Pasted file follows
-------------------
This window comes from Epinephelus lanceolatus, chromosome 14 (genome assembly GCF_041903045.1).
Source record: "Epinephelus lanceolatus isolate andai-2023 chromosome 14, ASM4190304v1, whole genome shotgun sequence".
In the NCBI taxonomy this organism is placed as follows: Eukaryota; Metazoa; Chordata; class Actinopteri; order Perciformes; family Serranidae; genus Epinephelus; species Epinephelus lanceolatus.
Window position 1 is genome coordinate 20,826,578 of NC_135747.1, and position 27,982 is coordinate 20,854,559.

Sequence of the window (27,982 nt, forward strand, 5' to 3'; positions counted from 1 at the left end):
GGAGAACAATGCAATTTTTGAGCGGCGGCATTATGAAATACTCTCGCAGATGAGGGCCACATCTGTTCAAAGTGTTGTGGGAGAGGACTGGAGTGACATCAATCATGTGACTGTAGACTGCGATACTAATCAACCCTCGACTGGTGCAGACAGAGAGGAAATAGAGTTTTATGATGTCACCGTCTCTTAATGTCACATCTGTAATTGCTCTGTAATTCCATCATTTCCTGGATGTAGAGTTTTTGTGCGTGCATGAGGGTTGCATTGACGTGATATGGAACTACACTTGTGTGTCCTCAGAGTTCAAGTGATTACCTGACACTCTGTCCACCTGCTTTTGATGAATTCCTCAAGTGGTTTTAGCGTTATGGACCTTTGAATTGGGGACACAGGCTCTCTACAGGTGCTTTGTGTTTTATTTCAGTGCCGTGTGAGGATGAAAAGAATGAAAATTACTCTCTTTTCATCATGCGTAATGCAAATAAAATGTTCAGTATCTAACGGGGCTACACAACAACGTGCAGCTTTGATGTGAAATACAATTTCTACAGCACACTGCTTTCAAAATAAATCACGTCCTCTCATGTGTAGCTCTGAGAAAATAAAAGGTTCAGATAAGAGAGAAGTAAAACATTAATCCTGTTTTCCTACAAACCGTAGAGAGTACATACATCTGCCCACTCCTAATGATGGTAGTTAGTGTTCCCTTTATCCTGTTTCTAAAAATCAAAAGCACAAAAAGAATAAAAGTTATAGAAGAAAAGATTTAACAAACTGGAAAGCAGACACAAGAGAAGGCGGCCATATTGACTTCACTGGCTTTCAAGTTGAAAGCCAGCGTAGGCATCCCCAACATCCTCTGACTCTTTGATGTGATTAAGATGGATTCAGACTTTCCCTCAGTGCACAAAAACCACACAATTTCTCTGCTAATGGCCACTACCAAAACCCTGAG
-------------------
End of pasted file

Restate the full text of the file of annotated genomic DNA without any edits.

This window comes from Epinephelus lanceolatus, chromosome 14 (genome assembly GCF_041903045.1).
Source record: "Epinephelus lanceolatus isolate andai-2023 chromosome 14, ASM4190304v1, whole genome shotgun sequence".
In the NCBI taxonomy this organism is placed as follows: Eukaryota; Metazoa; Chordata; class Actinopteri; order Perciformes; family Serranidae; genus Epinephelus; species Epinephelus lanceolatus.
Window position 1 is genome coordinate 20,826,578 of NC_135747.1, and position 27,982 is coordinate 20,854,559.

Sequence of the window (27,982 nt, forward strand, 5' to 3'; positions counted from 1 at the left end):
GGAGAACAATGCAATTTTTGAGCGGCGGCATTATGAAATACTCTCGCAGATGAGGGCCACATCTGTTCAAAGTGTTGTGGGAGAGGACTGGAGTGACATCAATCATGTGACTGTAGACTGCGATACTAATCAACCCTCGACTGGTGCAGACAGAGAGGAAATAGAGTTTTATGATGTCACCGTCTCTTAATGTCACATCTGTAATTGCTCTGTAATTCCATCATTTCCTGGATGTAGAGTTTTTGTGCGTGCATGAGGGTTGCATTGACGTGATATGGAACTACACTTGTGTGTCCTCAGAGTTCAAGTGATTACCTGACACTCTGTCCACCTGCTTTTGATGAATTCCTCAAGTGGTTTTAGCGTTATGGACCTTTGAATTGGGGACACAGGCTCTCTACAGGTGCTTTGTGTTTTATTTCAGTGCCGTGTGAGGATGAAAAGAATGAAAATTACTCTCTTTTCATCATGCGTAATGCAAATAAAATGTTCAGTATCTAACGGGGCTACACAACAACGTGCAGCTTTGATGTGAAATACAATTTCTACAGCACACTGCTTTCAAAATAAATCACGTCCTCTCATGTGTAGCTCTGAGAAAATAAAAGGTTCAGATAAGAGAGAAGTAAAACATTAATCCTGTTTTCCTACAAACCGTAGAGAGTACATACATCTGCCCACTCCTAATGATGGTAGTTAGTGTTCCCTTTATCCTGTTTCTAAAAATCAAAAGCACAAAAAGAATAAAAGTTATAGAAGAAAAGATTTAACAAACTGGAAAGCAGACACAAGAGAAGGCGGCCATATTGACTTCACTGGCTTTCAAGTTGAAAGCCAGCGTAGGCATCCCCAACATCCTCTGACTCTTTGATGTGATTAAGATGGATTCAGACTTTCCCTCAGTGCACAAAAACCACACAATTTCTCTGCTAATGGCCACTACCAAAACCCTGAG